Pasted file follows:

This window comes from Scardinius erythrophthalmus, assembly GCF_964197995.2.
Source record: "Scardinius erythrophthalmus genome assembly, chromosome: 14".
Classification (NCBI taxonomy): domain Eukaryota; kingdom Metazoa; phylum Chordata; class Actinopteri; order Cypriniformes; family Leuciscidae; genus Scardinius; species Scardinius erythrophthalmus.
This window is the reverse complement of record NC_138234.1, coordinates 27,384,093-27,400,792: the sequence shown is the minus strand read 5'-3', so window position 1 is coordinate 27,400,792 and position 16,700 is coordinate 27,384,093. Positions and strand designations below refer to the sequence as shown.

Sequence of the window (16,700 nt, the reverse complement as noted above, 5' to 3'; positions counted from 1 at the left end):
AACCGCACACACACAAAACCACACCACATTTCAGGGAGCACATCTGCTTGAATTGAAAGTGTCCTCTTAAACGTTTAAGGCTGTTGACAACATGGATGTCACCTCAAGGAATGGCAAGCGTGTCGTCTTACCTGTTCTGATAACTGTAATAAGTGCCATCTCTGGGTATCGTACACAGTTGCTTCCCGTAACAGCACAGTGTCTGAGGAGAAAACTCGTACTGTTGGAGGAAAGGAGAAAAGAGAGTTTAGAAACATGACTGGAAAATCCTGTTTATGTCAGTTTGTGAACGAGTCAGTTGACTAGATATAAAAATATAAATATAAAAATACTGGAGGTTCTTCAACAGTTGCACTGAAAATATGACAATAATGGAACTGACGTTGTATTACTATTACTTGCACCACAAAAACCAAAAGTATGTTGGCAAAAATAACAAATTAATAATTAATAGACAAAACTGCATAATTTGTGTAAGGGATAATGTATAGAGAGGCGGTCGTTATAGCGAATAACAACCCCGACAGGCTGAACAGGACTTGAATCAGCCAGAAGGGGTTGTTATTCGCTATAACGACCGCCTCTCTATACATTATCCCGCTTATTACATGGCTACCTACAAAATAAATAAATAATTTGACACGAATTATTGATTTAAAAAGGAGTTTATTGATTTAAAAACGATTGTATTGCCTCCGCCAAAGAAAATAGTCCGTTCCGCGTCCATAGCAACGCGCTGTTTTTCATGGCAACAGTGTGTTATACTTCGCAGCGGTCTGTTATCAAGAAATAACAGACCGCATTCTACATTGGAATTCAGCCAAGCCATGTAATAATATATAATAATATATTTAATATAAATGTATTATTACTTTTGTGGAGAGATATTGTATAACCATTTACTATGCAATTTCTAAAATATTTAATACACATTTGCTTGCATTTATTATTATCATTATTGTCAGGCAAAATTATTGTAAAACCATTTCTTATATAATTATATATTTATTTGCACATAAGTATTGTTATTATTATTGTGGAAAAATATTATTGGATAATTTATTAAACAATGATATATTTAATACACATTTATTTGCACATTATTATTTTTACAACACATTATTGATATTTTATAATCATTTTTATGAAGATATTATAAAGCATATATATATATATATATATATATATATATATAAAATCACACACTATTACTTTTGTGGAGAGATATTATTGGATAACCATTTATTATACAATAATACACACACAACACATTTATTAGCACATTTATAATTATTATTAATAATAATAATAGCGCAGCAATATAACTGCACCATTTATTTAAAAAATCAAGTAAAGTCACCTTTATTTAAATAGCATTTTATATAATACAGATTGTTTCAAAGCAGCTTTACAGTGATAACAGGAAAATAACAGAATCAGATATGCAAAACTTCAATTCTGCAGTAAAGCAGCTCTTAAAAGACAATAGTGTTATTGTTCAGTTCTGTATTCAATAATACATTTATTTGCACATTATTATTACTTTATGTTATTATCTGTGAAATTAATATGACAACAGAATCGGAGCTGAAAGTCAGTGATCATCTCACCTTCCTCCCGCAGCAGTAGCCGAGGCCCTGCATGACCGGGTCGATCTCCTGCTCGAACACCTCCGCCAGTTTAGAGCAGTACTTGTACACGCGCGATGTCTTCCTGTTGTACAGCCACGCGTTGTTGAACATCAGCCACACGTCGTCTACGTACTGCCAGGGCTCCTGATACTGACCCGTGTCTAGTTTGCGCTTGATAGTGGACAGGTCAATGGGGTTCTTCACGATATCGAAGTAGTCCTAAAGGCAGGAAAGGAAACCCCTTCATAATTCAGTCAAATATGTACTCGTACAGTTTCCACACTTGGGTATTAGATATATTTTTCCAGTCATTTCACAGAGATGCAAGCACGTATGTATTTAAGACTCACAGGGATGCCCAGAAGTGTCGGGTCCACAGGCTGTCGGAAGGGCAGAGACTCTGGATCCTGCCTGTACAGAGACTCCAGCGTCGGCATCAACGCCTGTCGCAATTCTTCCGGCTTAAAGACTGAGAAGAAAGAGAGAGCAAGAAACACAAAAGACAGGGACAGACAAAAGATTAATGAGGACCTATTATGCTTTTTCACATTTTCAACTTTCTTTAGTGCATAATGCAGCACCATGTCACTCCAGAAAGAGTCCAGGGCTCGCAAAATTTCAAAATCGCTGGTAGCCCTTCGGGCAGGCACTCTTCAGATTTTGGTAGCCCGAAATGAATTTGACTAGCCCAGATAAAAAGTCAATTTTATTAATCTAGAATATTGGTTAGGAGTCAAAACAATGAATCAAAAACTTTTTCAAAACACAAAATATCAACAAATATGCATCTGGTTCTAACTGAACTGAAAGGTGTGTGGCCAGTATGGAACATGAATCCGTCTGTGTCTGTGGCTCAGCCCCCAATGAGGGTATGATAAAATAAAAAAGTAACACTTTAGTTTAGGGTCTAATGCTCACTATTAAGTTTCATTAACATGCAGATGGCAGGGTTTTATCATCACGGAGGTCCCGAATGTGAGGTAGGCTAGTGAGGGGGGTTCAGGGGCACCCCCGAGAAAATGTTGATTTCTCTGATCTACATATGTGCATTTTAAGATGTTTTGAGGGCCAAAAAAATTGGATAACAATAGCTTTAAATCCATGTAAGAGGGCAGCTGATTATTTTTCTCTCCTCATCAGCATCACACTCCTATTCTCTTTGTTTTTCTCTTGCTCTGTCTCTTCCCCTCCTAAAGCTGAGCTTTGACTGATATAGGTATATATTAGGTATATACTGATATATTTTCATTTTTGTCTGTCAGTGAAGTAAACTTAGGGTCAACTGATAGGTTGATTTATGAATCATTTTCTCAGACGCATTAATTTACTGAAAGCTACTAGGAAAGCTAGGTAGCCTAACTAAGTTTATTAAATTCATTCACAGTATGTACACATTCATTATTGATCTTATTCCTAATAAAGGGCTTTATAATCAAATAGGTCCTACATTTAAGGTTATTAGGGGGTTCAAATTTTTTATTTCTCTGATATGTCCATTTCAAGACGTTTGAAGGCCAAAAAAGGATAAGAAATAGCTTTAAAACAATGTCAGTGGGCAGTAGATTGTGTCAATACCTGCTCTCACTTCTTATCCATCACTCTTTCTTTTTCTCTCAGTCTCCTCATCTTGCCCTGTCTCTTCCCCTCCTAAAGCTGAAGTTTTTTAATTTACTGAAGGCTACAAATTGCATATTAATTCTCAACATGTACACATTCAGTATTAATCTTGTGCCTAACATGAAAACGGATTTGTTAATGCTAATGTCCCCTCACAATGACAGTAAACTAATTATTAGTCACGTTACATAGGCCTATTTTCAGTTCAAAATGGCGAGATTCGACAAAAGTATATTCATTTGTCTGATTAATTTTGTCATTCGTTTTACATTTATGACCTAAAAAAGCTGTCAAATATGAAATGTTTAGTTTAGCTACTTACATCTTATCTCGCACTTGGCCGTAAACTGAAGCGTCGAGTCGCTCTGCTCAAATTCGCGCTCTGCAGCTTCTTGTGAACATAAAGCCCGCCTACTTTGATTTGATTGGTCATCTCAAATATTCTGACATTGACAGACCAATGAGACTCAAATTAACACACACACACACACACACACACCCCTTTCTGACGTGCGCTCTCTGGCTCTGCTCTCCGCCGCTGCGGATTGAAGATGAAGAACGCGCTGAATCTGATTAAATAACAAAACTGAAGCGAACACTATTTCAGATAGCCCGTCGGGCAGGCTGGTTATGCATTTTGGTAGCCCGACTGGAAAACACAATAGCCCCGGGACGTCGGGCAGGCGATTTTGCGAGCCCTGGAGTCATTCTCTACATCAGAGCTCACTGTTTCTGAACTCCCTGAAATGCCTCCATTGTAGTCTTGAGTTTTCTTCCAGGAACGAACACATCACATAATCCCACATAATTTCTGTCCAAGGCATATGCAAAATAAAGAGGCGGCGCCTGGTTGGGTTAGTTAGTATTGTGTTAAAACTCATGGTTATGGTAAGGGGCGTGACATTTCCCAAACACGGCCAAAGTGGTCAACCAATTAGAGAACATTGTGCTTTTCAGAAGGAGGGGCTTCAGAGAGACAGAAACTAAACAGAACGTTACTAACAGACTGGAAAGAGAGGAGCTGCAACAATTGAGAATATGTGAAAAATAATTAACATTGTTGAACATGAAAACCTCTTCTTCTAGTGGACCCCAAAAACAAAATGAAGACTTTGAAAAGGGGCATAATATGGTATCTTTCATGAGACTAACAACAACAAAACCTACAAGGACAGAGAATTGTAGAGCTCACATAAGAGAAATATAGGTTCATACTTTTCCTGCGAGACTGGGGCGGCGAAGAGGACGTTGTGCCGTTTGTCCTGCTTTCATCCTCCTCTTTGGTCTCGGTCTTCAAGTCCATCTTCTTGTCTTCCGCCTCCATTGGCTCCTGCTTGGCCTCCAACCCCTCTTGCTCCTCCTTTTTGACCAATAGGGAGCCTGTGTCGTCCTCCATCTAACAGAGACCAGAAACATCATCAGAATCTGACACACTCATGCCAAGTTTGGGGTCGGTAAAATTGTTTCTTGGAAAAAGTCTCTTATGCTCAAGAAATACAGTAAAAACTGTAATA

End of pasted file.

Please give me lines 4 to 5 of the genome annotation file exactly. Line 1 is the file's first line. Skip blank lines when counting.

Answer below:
This window is the reverse complement of record NC_138234.1, coordinates 27,384,093-27,400,792: the sequence shown is the minus strand read 5'-3', so window position 1 is coordinate 27,400,792 and position 16,700 is coordinate 27,384,093. Positions and strand designations below refer to the sequence as shown.

Sequence of the window (16,700 nt, the reverse complement as noted above, 5' to 3'; positions counted from 1 at the left end):